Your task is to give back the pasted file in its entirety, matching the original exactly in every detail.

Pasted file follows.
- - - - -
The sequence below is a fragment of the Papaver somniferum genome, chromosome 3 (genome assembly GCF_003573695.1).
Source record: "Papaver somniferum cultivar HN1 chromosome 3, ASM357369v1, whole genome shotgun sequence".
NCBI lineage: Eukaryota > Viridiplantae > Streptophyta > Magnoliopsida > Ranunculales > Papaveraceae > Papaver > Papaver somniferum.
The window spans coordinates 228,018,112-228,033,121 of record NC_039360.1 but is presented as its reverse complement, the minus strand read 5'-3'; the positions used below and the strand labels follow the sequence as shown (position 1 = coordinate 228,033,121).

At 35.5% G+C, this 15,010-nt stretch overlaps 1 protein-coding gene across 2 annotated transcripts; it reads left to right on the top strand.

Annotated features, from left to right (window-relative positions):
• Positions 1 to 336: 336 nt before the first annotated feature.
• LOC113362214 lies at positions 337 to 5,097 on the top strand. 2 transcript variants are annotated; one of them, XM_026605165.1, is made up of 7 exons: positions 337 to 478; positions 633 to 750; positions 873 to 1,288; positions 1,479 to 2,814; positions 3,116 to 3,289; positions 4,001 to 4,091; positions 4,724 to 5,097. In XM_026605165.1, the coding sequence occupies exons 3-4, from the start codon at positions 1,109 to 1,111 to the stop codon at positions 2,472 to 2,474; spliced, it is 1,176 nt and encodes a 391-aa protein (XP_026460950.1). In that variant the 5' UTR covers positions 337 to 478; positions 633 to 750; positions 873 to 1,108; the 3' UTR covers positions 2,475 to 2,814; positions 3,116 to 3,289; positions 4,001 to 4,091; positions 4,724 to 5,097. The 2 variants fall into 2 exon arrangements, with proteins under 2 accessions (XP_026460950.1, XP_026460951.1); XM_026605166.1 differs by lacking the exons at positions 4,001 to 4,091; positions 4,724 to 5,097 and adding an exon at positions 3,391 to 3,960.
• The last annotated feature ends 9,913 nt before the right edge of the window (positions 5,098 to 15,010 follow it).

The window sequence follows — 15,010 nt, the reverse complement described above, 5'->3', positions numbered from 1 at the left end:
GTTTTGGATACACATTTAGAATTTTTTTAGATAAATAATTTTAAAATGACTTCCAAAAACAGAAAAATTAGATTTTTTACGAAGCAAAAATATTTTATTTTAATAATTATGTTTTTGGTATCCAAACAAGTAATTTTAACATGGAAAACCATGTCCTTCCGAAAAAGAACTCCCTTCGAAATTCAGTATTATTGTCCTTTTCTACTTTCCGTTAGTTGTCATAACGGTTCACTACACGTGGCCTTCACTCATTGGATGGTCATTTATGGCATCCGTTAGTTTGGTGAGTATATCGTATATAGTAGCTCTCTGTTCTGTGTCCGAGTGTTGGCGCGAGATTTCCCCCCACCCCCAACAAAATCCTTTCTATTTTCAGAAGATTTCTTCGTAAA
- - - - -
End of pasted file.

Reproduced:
The sequence below is a fragment of the Papaver somniferum genome, chromosome 3 (genome assembly GCF_003573695.1).
Source record: "Papaver somniferum cultivar HN1 chromosome 3, ASM357369v1, whole genome shotgun sequence".
NCBI lineage: Eukaryota > Viridiplantae > Streptophyta > Magnoliopsida > Ranunculales > Papaveraceae > Papaver > Papaver somniferum.
The window spans coordinates 228,018,112-228,033,121 of record NC_039360.1 but is presented as its reverse complement, the minus strand read 5'-3'; the positions used below and the strand labels follow the sequence as shown (position 1 = coordinate 228,033,121).

At 35.5% G+C, this 15,010-nt stretch overlaps 1 protein-coding gene across 2 annotated transcripts; it reads left to right on the top strand.

Annotated features, from left to right (window-relative positions):
• Positions 1 to 336: 336 nt before the first annotated feature.
• LOC113362214 lies at positions 337 to 5,097 on the top strand. 2 transcript variants are annotated; one of them, XM_026605165.1, is made up of 7 exons: positions 337 to 478; positions 633 to 750; positions 873 to 1,288; positions 1,479 to 2,814; positions 3,116 to 3,289; positions 4,001 to 4,091; positions 4,724 to 5,097. In XM_026605165.1, the coding sequence occupies exons 3-4, from the start codon at positions 1,109 to 1,111 to the stop codon at positions 2,472 to 2,474; spliced, it is 1,176 nt and encodes a 391-aa protein (XP_026460950.1). In that variant the 5' UTR covers positions 337 to 478; positions 633 to 750; positions 873 to 1,108; the 3' UTR covers positions 2,475 to 2,814; positions 3,116 to 3,289; positions 4,001 to 4,091; positions 4,724 to 5,097. The 2 variants fall into 2 exon arrangements, with proteins under 2 accessions (XP_026460950.1, XP_026460951.1); XM_026605166.1 differs by lacking the exons at positions 4,001 to 4,091; positions 4,724 to 5,097 and adding an exon at positions 3,391 to 3,960.
• The last annotated feature ends 9,913 nt before the right edge of the window (positions 5,098 to 15,010 follow it).

The window sequence follows — 15,010 nt, the reverse complement described above, 5'->3', positions numbered from 1 at the left end:
GTTTTGGATACACATTTAGAATTTTTTTAGATAAATAATTTTAAAATGACTTCCAAAAACAGAAAAATTAGATTTTTTACGAAGCAAAAATATTTTATTTTAATAATTATGTTTTTGGTATCCAAACAAGTAATTTTAACATGGAAAACCATGTCCTTCCGAAAAAGAACTCCCTTCGAAATTCAGTATTATTGTCCTTTTCTACTTTCCGTTAGTTGTCATAACGGTTCACTACACGTGGCCTTCACTCATTGGATGGTCATTTATGGCATCCGTTAGTTTGGTGAGTATATCGTATATAGTAGCTCTCTGTTCTGTGTCCGAGTGTTGGCGCGAGATTTCCCCCCACCCCCAACAAAATCCTTTCTATTTTCAGAAGATTTCTTCGTAAA